4. The learned counsel for the assessee has challenged the inclusion of the sum of Rs. 9,07,738 as income under section 41(2) on the ground that there was no separate sale or transfer of individual assets. What was transferred was the undertaking as a whole. There was a transaction for which a slump price was paid. The entire undertaking being transferred as a whole to the Gujarat State Electricity Board, there was a transfer of a single indivisible asset giving rise to no liability on the ground of balancing charge. There was no scope, according to the counsel, for saying that the individual assets of the assessee-company were transferred as such individually to the Gujarat State Electricity Board when the business as a whole was transferred. Reliance is placed, in this connection, on the decision of the Supreme Court in the case of CIT v. Mugneeram Bangur & Co. (Land Department) : 57ITR299(SC) , and the decision of the Gujarat High Court in the case of Artex Manufacturing Co. v. CIT : 131ITR559(Guj) . Explaining the point further, it is pointed out that even though for the purposes of working out the consideration being paid for the entire business transferred, account was taken of some of the items constituting the assets of the business. They were not individually itemised so as to lead to a liability under section 41(2). In the case of an electricity company there was a contribution from consumers and for the purpose of working the actual cost for granting depreciation, this was deducted.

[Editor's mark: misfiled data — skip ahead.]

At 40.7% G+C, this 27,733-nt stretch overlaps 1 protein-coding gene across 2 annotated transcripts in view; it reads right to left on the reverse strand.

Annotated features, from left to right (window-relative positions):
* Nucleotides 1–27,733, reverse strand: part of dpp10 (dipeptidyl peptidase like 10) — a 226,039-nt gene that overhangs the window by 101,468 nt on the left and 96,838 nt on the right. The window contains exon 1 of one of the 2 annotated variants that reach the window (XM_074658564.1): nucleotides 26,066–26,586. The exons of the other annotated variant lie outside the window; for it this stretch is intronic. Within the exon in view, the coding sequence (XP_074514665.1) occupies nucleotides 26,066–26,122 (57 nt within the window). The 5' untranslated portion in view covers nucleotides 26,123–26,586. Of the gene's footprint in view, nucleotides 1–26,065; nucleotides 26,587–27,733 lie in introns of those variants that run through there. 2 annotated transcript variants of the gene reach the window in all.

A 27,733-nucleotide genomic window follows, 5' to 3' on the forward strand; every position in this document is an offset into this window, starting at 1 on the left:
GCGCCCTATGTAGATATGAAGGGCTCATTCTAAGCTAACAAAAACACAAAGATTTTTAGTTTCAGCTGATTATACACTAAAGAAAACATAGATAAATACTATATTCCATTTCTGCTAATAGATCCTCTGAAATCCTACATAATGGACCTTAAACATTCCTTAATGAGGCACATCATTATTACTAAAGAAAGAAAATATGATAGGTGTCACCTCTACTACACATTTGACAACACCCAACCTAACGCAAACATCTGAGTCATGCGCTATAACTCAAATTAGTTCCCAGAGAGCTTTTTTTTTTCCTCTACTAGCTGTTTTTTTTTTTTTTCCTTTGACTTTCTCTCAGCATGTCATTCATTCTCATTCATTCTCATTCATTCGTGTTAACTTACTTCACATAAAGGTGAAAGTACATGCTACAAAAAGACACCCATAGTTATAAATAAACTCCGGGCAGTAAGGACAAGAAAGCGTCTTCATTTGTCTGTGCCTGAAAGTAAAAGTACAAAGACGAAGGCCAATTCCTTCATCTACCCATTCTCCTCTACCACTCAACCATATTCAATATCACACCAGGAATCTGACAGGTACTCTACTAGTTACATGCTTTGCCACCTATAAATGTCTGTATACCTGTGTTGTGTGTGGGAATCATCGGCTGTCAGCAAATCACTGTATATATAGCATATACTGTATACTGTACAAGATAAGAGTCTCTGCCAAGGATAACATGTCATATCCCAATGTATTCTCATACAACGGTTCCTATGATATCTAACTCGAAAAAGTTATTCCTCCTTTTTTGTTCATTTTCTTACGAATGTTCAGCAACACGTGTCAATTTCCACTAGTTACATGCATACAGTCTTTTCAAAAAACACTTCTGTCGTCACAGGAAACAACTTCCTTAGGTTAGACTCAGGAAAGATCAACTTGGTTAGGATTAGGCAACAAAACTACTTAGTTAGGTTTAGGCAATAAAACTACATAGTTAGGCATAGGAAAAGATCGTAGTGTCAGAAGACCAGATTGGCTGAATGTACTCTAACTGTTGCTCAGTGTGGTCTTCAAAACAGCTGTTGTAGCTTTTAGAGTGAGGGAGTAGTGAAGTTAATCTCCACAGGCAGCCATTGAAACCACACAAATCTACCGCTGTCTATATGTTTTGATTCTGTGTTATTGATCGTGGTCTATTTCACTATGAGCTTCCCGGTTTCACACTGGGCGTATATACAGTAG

This was a legal fiction whose effect must be restricted to the computation of depreciation only and not for any other purpose. The determination of the cost in this manner for the purpose of computation of capital gain was not correct. The cost as defined in section 43(1) of the Act as available for the limited purposes of sections 28 to 41 of the Act which cannot be imported for computing capital gains under section 45 of the Act. The definitions of actual cost and written down value obtaining in clauses (1) and (6) of section 43 are for the specific purpose of computing business income. Capital gains in the case of a depreciable asset is to be computed under section 50 of the Act, according to which, the cost of acquisition off assets shall be the written down value as defined in section 43(6) but as adjusted. For the purpose of section 50 one has to lift the definition of written down value from section 43(6) and plant the same there. The artificial meaning given in section 43(1) was, therefore, not relevant. Reference is made, in this connection, to the Madras and the Calcutta High Courts decisions in the cases of CIT v. South Madras Electric Supply Corpn. Ltd. : 109ITR426(Mad) and Riverside (Bhatpara) Electric Supply Co. Ltd. v. CIT : 109ITR399(Cal) , respectively. Reference was also made to the Bombay High Courts decision in the case of CIT v. Bombay Suburban Electric Supply Co. (P.) Ltd. : 106ITR752(Bom) , where the company was granted development rebate on the actual cost incurred by the assessee and not the actual cost as reduced by the portion of the cost met by the Government. According to the learned counsel, the consumers contributions should not, therefore, be taken into account in computing the capital gains. The net effect of such treatment of the receipts of the assessee would be, in fact, to bring to tax the consumers contributions received in the earlier years in the year under appeal which is not warranted by law. Reference is made, in this connection, to the decision of the Supreme Court in the case of Hoshiarpur Electric Supply Co. v. CIT : 41ITR608(SC) . At any rate, the entire amount was to be taxed only as long-term capital gains and not partly as section 41(2) profit, partly as short-term capital gains and partly as long-term capital gains. It is also pointed out that the solatium received of Rs. 2,20,000 included in the receipts was not to be taxed at all in the right of the Supreme Courts decision in the case of CIT v. B. C. Srinivasa Setty : 128ITR294(SC) .